Laura Hunt is a magnet for men. They come into her orbit and cling to her for dear life. Even when she tries to shake them, they only take a few steps away from her before being pulled back in.
Her apparent death takes place before the play begins, but that doesn’t loosen her hold on the men in her life. She just pulls a new man into her life — the detective investigating her murder.
“Laura,” best known as the title of the 1944 film noir starring Gene Tierney and Dana Andrews, kicks off the season for the New Surry Theatre at Blue Hill’s Town Hall Theatre. It is a fun show, that is well staged and acted but about 15 minutes too long for 21st century theatergoers.
Vera Caspary, author of the novel the film was based on, penned the play with George Sklar because she didn’t like how her protagonist was portrayed. She wanted Laura to be a career woman who attracted but didn’t need a man to be fulfilled in life.
Director Robin Jones uses his cast well to slowly and carefully build and steer the whodunit plot to its conclusion. Jones is especially good at getting the cast to wring all the humor out of the characters without making the laughs feel forced. The cast does need to pick up the pacing in the third act so the play lunges rather than creeps toward the climax.
Bryan Lescord as detective Mark McPherson is a formidable presence on stage. He perfectly captures the swagger and detachment of noir detectives yet is able to drop that persona to reveal McPherson’s complete vulnerability to Laura’s charms. As the audience sees the plot unfold through his eyes, the identity of the killer becomes clear, and Laura steps out of her portrait to become a human being.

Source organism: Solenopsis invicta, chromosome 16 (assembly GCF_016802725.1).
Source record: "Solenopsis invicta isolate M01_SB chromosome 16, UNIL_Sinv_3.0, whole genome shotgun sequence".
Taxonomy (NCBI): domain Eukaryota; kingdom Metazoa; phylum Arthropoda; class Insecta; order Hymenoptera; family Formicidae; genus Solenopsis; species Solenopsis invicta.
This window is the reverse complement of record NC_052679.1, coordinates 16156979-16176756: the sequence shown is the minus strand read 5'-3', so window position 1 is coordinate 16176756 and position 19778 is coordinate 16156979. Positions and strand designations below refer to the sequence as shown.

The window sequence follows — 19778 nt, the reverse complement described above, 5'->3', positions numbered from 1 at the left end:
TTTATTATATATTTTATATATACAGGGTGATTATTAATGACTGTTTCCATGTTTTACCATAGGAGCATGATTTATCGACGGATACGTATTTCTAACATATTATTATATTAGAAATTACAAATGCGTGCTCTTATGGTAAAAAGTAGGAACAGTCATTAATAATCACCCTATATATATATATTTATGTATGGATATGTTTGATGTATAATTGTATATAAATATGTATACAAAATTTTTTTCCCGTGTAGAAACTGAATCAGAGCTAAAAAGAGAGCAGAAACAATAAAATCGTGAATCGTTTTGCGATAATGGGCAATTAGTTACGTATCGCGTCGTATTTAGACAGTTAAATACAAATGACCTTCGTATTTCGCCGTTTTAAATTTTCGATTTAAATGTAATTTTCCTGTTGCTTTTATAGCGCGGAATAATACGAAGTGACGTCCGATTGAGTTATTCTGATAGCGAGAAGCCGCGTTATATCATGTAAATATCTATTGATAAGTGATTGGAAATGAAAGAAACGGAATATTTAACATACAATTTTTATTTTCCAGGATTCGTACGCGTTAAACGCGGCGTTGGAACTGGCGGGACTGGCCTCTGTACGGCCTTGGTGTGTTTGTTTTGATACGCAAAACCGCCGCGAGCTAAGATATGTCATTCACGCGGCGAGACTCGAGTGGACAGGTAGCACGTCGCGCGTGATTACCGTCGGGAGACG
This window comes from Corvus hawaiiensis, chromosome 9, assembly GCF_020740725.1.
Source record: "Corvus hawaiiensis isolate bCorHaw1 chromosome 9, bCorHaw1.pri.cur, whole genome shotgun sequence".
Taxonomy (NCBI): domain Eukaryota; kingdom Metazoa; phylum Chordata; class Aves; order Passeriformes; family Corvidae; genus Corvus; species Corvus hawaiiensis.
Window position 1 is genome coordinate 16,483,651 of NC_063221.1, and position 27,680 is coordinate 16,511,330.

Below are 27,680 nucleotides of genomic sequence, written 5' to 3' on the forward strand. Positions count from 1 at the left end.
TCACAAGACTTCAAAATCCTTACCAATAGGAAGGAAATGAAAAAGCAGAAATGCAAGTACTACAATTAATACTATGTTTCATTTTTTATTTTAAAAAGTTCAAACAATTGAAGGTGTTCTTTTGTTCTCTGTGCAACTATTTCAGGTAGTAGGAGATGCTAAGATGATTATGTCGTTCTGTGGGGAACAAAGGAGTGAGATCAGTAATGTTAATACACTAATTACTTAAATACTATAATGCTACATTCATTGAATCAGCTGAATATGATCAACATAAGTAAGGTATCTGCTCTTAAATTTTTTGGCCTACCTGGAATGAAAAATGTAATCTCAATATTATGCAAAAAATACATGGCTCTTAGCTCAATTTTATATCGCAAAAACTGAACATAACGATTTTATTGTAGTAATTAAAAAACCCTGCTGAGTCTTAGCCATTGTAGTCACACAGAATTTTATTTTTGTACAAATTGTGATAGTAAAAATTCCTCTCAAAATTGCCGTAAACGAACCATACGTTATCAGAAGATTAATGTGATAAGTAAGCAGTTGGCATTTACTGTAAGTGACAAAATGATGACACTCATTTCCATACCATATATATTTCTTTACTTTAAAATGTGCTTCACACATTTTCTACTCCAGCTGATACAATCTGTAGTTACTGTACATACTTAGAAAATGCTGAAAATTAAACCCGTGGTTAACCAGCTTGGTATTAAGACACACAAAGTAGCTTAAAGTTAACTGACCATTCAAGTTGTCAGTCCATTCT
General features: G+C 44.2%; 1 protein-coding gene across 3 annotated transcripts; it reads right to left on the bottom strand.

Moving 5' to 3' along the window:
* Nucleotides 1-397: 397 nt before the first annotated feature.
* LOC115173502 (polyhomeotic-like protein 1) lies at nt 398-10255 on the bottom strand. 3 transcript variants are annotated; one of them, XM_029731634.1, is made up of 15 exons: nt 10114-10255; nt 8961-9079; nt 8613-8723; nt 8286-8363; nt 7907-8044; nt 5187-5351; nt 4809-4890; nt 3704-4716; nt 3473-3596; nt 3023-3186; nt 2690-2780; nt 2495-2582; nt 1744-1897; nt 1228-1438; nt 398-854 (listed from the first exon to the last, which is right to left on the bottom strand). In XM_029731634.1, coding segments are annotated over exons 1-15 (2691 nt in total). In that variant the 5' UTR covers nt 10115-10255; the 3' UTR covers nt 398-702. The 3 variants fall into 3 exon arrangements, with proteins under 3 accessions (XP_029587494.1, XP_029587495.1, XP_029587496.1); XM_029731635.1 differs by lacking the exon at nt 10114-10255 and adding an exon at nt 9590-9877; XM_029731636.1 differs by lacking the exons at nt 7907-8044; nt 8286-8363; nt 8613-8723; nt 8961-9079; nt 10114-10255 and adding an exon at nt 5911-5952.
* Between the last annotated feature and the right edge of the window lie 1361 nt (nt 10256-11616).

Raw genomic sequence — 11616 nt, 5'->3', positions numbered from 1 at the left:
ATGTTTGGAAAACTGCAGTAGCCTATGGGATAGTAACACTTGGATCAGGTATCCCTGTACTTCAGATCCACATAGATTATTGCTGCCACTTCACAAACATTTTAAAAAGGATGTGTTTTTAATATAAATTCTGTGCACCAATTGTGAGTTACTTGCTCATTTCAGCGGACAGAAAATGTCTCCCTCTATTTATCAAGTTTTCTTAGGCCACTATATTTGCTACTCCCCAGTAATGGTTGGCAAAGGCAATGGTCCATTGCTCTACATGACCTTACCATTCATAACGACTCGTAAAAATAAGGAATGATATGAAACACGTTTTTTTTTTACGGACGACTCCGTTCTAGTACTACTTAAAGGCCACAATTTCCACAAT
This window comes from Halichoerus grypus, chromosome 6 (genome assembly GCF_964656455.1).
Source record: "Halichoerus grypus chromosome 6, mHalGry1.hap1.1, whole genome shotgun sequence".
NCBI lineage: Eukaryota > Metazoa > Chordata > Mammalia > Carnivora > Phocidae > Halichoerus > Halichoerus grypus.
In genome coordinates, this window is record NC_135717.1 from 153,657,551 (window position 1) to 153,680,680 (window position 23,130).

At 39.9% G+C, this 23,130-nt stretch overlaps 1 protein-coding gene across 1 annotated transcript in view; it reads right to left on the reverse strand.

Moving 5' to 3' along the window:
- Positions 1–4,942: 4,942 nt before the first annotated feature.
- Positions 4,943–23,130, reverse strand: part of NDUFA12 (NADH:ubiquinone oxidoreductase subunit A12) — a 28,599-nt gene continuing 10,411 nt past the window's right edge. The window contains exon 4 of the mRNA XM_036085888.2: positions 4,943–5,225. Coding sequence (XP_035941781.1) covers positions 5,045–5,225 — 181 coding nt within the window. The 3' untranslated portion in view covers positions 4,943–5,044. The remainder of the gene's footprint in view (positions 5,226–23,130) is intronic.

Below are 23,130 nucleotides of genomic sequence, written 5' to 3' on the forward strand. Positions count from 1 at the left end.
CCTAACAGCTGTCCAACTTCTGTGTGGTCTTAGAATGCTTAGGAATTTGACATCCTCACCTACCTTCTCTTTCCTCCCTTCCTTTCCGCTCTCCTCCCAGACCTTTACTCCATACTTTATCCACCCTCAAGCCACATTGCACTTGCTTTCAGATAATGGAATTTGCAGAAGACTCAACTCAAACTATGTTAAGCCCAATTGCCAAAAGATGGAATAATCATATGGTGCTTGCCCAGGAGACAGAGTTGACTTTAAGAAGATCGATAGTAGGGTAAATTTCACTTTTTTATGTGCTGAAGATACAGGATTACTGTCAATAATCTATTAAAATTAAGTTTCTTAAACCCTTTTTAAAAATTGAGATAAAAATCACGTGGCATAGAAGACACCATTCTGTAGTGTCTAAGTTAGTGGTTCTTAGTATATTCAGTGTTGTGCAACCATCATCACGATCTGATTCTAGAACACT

As Laura, Johannah Blackman is delightfully captivating. The actress portrays Laura’s reaction to how and why she was presumed dead with genuine confusion. Blackman is able to reveal Laura’s attraction to McPherson as if she were unraveling a smoldering sweater. She is a joy to watch.
Randall Simons’ Waldo Lydecker is a caution. The actor keeps theatergoers guessing about who this catty, superior being actually is to Laura. Did he really mold her into the woman onstage? Or, is he the man who is keeping her from realizing her full potential? How much does he truly love this woman? Simons’ demeanor and delivery owes much to Clifton Webb, who played Lydecker in the film. Simons’ portrayal is more an homage than a copy or a theft.
Hoyt Hutchins, Tyler Johnstone, Leanne Nickon and Vanessa Hawkins are equally good as the leads in supporting roles. Johnstone is particularly smarmy as Laura’s fiance.
Set designer Annie Poole’s portrait of Laura often is and should be the focal point of the play. Unfortunately, it sometimes fights for the audience’s attention with a painting above the stage left over from last season’s “Fiddler on the Roof.” The shtetl is totally out of place in Laura’s glamorous apartment and occasionally distracts from the action on stage.
Much of what grounds “Laura” in its time period is the jazz music that was becoming popular at the time. No one is credited on the program with sound design, but the music is as vital to this production as is the portrait.
Despite its flaws, “Laura” is a loving tribute to the noir genre. Like Laura herself, New Surry’s production pulls theatergoers into its orbit and holds them close as if for a dance. The delight is in figuring out when it’s going to be a two-step, a waltz or a tango.
“Laura” will be performed at 7 p.m. Thursday and at 3 p.m. Sunday at the Town Hall Theatre, 18 Union St., Blue Hill. Friday’s performance was canceled due to the snowstorm. For information, call 207-200-4720 or visit newsurrytheatre.org.